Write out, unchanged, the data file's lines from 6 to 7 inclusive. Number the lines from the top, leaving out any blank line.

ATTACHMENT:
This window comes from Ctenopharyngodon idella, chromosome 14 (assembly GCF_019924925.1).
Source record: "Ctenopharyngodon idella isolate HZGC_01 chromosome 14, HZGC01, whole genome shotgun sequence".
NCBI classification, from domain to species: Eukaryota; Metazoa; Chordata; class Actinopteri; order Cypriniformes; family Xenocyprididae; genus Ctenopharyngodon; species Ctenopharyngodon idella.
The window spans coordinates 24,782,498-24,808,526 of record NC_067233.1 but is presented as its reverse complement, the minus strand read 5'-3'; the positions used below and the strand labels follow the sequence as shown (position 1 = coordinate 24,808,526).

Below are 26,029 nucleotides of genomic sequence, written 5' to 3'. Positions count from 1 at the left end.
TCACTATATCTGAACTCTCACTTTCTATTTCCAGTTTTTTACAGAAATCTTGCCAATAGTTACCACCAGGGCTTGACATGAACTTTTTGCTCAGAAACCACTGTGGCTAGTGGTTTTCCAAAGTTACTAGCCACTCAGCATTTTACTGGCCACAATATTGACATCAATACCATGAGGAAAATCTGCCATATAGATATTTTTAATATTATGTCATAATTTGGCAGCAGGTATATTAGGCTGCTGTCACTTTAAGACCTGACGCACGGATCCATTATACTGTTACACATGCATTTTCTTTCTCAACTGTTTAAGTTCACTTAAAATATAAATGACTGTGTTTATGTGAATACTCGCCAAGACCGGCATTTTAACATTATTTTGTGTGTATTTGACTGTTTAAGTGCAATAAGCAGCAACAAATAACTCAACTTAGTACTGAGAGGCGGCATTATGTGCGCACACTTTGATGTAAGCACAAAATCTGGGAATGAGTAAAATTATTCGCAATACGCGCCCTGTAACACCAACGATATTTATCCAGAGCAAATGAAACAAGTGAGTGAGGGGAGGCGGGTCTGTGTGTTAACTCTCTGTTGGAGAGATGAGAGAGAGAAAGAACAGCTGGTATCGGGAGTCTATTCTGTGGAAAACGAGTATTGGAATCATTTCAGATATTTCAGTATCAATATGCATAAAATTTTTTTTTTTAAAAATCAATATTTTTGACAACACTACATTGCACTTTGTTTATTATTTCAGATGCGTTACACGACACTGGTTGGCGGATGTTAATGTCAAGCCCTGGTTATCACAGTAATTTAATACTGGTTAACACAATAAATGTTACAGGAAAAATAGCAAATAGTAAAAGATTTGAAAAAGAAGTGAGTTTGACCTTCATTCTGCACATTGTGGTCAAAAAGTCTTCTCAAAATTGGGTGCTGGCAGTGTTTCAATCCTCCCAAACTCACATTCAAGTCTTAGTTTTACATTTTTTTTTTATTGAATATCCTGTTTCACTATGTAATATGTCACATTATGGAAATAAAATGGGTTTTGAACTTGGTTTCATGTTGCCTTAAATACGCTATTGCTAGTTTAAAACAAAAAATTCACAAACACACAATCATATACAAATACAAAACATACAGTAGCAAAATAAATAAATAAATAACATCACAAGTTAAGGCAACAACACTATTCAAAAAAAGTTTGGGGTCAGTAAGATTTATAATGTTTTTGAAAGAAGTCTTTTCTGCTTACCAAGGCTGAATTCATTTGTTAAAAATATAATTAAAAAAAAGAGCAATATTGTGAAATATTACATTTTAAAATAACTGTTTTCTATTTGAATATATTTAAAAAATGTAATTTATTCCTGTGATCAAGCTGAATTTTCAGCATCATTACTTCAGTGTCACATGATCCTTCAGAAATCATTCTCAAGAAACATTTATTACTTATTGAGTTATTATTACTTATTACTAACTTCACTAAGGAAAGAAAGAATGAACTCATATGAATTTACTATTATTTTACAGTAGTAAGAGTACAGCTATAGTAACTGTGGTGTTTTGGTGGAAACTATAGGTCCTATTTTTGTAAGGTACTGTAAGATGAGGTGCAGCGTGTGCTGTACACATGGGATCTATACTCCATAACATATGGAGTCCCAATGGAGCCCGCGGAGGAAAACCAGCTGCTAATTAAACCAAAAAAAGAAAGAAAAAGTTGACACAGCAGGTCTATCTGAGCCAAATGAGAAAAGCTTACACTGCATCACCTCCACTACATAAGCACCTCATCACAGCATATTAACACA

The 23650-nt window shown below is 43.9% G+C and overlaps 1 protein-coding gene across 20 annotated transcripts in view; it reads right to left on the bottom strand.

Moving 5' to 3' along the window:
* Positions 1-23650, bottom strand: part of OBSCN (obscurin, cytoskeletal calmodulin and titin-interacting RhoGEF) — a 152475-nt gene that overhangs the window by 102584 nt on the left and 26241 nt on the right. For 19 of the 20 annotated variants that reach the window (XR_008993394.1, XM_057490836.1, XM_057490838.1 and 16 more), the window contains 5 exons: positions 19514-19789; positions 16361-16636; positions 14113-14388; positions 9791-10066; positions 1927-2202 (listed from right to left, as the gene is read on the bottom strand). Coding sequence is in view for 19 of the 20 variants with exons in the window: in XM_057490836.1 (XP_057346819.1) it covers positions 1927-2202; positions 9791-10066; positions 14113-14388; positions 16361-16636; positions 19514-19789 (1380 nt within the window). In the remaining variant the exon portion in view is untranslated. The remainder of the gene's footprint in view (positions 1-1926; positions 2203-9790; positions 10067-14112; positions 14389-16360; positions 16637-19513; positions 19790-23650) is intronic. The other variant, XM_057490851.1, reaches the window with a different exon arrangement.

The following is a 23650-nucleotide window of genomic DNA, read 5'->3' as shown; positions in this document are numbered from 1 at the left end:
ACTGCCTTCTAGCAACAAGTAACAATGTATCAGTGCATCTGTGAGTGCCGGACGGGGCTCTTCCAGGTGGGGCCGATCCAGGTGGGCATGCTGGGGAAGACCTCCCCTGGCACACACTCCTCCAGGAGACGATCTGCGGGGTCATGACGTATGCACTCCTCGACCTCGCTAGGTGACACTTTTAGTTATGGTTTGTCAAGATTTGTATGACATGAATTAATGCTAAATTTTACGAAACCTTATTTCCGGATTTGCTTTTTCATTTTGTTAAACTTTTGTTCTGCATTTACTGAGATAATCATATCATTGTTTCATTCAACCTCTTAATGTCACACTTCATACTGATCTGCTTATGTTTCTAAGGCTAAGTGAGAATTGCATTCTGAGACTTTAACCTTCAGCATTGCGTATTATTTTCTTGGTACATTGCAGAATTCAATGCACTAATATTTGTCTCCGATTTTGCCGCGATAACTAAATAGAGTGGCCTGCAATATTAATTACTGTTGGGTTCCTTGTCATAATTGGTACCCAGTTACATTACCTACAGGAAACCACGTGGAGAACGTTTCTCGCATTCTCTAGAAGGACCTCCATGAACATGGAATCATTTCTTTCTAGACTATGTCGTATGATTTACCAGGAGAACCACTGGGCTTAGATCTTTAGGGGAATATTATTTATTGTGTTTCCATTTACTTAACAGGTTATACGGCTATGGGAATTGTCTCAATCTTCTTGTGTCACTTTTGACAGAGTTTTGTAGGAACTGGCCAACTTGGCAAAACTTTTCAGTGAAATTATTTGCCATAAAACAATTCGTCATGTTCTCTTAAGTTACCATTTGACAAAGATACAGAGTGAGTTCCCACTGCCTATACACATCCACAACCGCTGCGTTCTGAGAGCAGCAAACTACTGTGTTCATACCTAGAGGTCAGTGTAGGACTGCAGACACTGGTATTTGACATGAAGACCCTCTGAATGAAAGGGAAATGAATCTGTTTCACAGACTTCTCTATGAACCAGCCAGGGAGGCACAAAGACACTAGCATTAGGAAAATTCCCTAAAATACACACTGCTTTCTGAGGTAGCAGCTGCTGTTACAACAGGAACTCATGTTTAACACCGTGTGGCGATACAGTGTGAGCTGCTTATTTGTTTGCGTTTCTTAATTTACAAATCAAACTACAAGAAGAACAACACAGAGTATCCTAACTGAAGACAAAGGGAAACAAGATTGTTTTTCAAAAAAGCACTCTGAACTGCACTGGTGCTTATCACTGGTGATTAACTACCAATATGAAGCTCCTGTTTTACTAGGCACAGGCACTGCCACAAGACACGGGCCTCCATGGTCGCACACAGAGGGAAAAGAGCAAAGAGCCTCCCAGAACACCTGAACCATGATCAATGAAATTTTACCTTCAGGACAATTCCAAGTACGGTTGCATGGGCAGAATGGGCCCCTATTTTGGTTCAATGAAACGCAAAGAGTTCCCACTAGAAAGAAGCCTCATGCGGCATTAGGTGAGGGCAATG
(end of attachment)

TCACTATATCTGAACTCTCACTTTCTATTTCCAGTTTTTTACAGAAATCTTGCCAATAGTTACCACCAGGGCTTGACATGAACTTTTTGCTCAGAAACCACTGTGGCTAGTGGTTTTCCAAAGTTACTAGCCACTCAGCATTTTACTGGCCACAATATTGACATCAATACCATGAGGAAAATCTGCCATATAGATATTTTTAATATTATGTCATAATTTGGCAGCAGGTATATTAGGCTGCTGTCACTTTAAGACCTGACGCACGGATCCATTATACTGTTACACATGCATTTTCTTTCTCAACTGTTTAAGTTCACTTAAAATATAAATGACTGTGTTTATGTGAATACTCGCCAAGACCGGCATTTTAACATTATTTTGTGTGTATTTGACTGTTTAAGTGCAATAAGCAGCAACAAATAACTCAACTTAGTACTGAGAGGCGGCATTATGTGCGCACACTTTGATGTAAGCACAAAATCTGGGAATGAGTAAAATTATTCGCAATACGCGCCCTGTAACACCAACGATATTTATCCAGAGCAAATGAAACAAGTGAGTGAGGGGAGGCGGGTCTGTGTGTTAACTCTCTGTTGGAGAGATGAGAGAGAGAAAGAACAGCTGGTATCGGGAGTCTATTCTGTGGAAAACGAGTATTGGAATCATTTCAGATATTTCAGTATCAATATGCATAAAATTTTTTTTTTTAAAAATCAATATTTTTGACAACACTACATTGCACTTTGTTTATTATTTCAGATGCGTTACACGACACTGGTTGGCGGATGTTAATGTCAAGCCCTGGTTATCACAGTAATTTAATACTGGTTAACACAATAAATGTTACAGGAAAAATAGCAAATAGTAAAAGATTTGAAAAAGAAGTGAGTTTGACCTTCATTCTGCACATTGTGGTCAAAAAGTCTTCTCAAAATTGGGTGCTGGCAGTGTTTCAATCCTCCCAAACTCACATTCAAGTCTTAGTTTTACATTTTTTTTTTATTGAATATCCTGTTTCACTATGTAATATGTCACATTATGGAAATAAAATGGGTTTTGAACTTGGTTTCATGTTGCCTTAAATACGCTATTGCTAGTTTAAAACAAAAAATTCACAAACACACAATCATATACAAATACAAAACATACAGTAGCAAAATAAATAAATAAATAACATCACAAGTTAAGGCAACAACACTATTCAAAAAAAGTTTGGGGTCAGTAAGATTTATAATGTTTTTGAAAGAAGTCTTTTCTGCTTACCAAGGCTGAATTCATTTGTTAAAAATATAATTAAAAAAAAGAGCAATATTGTGAAATATTACATTTTAAAATAACTGTTTTCTATTTGAATATATTTAAAAAATGTAATTTATTCCTGTGATCAAGCTGAATTTTCAGCATCATTACTTCAGTGTCACATGATCCTTCAGAAATCATTCTCAAGAAACATTTATTACTTATTGAGTTATTATTACTTATTACTAACTTCACTAAGGAAAGAAAGAATGAACTCATATGAATTTACTATTATTTTACAGTAGTAAGAGTACAGCTATAGTAACTGTGGTGTTTTGGTGGAAACTATAGGTCCTATTTTTGTAAGGTACTGTAAGATGAGGTGCAGCGTGTGCTGTACACATGGGATCTATACTCCATAACATATGGAGTCCCAATGGAGCCCGCGGAGGAAAACCAGCTGCTAATTAAACCAAAAAAAGAAAGAAAAAGTTGACACAGCAGGTCTATCTGAGCCAAATGAGAAAAGCTTACACTGCATCACCTCCACTACATAAGCACCTCATCACAGCATATTAACACA

The 23650-nt window shown below is 43.9% G+C and overlaps 1 protein-coding gene across 20 annotated transcripts in view; it reads right to left on the bottom strand.